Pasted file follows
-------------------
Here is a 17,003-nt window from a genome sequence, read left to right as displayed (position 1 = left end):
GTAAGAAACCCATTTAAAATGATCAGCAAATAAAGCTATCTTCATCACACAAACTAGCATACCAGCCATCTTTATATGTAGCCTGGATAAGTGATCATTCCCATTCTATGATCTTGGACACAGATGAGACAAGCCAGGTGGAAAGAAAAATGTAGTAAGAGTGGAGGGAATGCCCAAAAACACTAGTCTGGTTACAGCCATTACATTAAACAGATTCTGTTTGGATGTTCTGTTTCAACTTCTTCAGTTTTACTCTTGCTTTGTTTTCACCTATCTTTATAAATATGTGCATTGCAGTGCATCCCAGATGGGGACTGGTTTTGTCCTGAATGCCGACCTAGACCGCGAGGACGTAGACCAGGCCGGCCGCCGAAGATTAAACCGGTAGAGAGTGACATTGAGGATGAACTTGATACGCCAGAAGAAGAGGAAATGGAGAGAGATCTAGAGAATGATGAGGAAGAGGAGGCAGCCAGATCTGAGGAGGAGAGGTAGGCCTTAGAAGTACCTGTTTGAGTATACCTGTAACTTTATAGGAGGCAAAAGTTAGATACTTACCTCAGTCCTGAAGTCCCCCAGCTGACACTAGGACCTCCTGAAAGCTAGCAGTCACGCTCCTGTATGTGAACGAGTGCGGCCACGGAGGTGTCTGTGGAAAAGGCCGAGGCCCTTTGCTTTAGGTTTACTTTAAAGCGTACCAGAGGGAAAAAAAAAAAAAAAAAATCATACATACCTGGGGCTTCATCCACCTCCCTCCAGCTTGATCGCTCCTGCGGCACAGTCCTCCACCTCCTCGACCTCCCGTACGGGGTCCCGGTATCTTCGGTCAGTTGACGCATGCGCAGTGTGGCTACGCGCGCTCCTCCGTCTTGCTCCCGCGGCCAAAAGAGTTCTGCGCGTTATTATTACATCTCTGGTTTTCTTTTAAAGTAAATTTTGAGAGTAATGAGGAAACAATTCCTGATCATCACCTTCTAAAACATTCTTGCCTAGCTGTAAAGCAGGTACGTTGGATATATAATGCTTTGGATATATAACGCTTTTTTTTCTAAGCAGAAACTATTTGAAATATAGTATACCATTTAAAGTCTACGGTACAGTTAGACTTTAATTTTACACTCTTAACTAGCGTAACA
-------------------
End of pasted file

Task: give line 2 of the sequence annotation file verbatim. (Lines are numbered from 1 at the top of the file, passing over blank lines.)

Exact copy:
GTAAGAAACCCATTTAAAATGATCAGCAAATAAAGCTATCTTCATCACACAAACTAGCATACCAGCCATCTTTATATGTAGCCTGGATAAGTGATCATTCCCATTCTATGATCTTGGACACAGATGAGACAAGCCAGGTGGAAAGAAAAATGTAGTAAGAGTGGAGGGAATGCCCAAAAACACTAGTCTGGTTACAGCCATTACATTAAACAGATTCTGTTTGGATGTTCTGTTTCAACTTCTTCAGTTTTACTCTTGCTTTGTTTTCACCTATCTTTATAAATATGTGCATTGCAGTGCATCCCAGATGGGGACTGGTTTTGTCCTGAATGCCGACCTAGACCGCGAGGACGTAGACCAGGCCGGCCGCCGAAGATTAAACCGGTAGAGAGTGACATTGAGGATGAACTTGATACGCCAGAAGAAGAGGAAATGGAGAGAGATCTAGAGAATGATGAGGAAGAGGAGGCAGCCAGATCTGAGGAGGAGAGGTAGGCCTTAGAAGTACCTGTTTGAGTATACCTGTAACTTTATAGGAGGCAAAAGTTAGATACTTACCTCAGTCCTGAAGTCCCCCAGCTGACACTAGGACCTCCTGAAAGCTAGCAGTCACGCTCCTGTATGTGAACGAGTGCGGCCACGGAGGTGTCTGTGGAAAAGGCCGAGGCCCTTTGCTTTAGGTTTACTTTAAAGCGTACCAGAGGGAAAAAAAAAAAAAAAAAATCATACATACCTGGGGCTTCATCCACCTCCCTCCAGCTTGATCGCTCCTGCGGCACAGTCCTCCACCTCCTCGACCTCCCGTACGGGGTCCCGGTATCTTCGGTCAGTTGACGCATGCGCAGTGTGGCTACGCGCGCTCCTCCGTCTTGCTCCCGCGGCCAAAAGAGTTCTGCGCGTTATTATTACATCTCTGGTTTTCTTTTAAAGTAAATTTTGAGAGTAATGAGGAAACAATTCCTGATCATCACCTTCTAAAACATTCTTGCCTAGCTGTAAAGCAGGTACGTTGGATATATAATGCTTTGGATATATAACGCTTTTTTTTCTAAGCAGAAACTATTTGAAATATAGTATACCATTTAAAGTCTACGGTACAGTTAGACTTTAATTTTACACTCTTAACTAGCGTAACA